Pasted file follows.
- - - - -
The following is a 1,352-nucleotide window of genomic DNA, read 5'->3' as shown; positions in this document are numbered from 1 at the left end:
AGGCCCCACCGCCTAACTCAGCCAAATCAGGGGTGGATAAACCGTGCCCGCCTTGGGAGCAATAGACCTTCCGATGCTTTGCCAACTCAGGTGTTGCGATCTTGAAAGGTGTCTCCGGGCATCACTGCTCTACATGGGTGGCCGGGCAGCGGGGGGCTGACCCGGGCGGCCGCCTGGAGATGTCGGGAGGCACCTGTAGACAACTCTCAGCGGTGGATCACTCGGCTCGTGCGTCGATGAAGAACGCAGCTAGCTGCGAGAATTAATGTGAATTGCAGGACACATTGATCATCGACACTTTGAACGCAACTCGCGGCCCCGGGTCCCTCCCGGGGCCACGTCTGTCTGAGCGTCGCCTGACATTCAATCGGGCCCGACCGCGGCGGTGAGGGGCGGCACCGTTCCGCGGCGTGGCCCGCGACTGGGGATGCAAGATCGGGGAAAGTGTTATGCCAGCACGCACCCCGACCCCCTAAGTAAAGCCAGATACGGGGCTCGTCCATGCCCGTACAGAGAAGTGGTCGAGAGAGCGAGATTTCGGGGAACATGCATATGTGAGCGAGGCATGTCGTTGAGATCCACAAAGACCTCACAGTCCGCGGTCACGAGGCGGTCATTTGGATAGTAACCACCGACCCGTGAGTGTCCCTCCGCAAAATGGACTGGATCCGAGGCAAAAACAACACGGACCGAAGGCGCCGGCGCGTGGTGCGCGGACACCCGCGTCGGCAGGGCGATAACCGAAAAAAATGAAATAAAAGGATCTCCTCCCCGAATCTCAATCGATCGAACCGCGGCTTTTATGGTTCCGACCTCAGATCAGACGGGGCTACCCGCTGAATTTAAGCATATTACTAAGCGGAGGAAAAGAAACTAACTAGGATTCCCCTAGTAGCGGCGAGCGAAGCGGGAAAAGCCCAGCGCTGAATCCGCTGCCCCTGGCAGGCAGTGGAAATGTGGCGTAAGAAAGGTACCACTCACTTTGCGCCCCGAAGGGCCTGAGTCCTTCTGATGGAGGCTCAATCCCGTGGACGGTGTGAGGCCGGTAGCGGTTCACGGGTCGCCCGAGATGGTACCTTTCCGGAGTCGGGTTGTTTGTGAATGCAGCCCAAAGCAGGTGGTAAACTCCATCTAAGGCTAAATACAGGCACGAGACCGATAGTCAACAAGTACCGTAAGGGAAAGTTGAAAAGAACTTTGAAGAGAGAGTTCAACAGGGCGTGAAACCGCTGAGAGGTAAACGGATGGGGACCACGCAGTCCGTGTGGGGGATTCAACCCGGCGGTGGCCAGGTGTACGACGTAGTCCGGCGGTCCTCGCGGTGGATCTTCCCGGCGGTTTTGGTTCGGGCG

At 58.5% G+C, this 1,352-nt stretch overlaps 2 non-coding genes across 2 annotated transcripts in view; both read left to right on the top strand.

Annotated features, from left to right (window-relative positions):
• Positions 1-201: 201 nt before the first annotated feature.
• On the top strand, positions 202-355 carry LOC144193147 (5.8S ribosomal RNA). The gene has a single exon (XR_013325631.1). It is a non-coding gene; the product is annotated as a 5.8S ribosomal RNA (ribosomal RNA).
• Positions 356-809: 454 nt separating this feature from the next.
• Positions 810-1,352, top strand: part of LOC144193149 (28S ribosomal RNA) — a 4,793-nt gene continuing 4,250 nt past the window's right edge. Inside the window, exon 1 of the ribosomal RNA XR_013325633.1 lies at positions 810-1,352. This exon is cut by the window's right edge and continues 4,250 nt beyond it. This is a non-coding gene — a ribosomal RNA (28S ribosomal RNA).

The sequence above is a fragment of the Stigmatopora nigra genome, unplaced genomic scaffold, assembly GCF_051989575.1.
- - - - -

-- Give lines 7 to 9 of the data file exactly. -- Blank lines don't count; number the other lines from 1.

• Positions 356-809: 454 nt separating this feature from the next.
• Positions 810-1,352, top strand: part of LOC144193149 (28S ribosomal RNA) — a 4,793-nt gene continuing 4,250 nt past the window's right edge. Inside the window, exon 1 of the ribosomal RNA XR_013325633.1 lies at positions 810-1,352. This exon is cut by the window's right edge and continues 4,250 nt beyond it. This is a non-coding gene — a ribosomal RNA (28S ribosomal RNA).

The sequence above is a fragment of the Stigmatopora nigra genome, unplaced genomic scaffold, assembly GCF_051989575.1.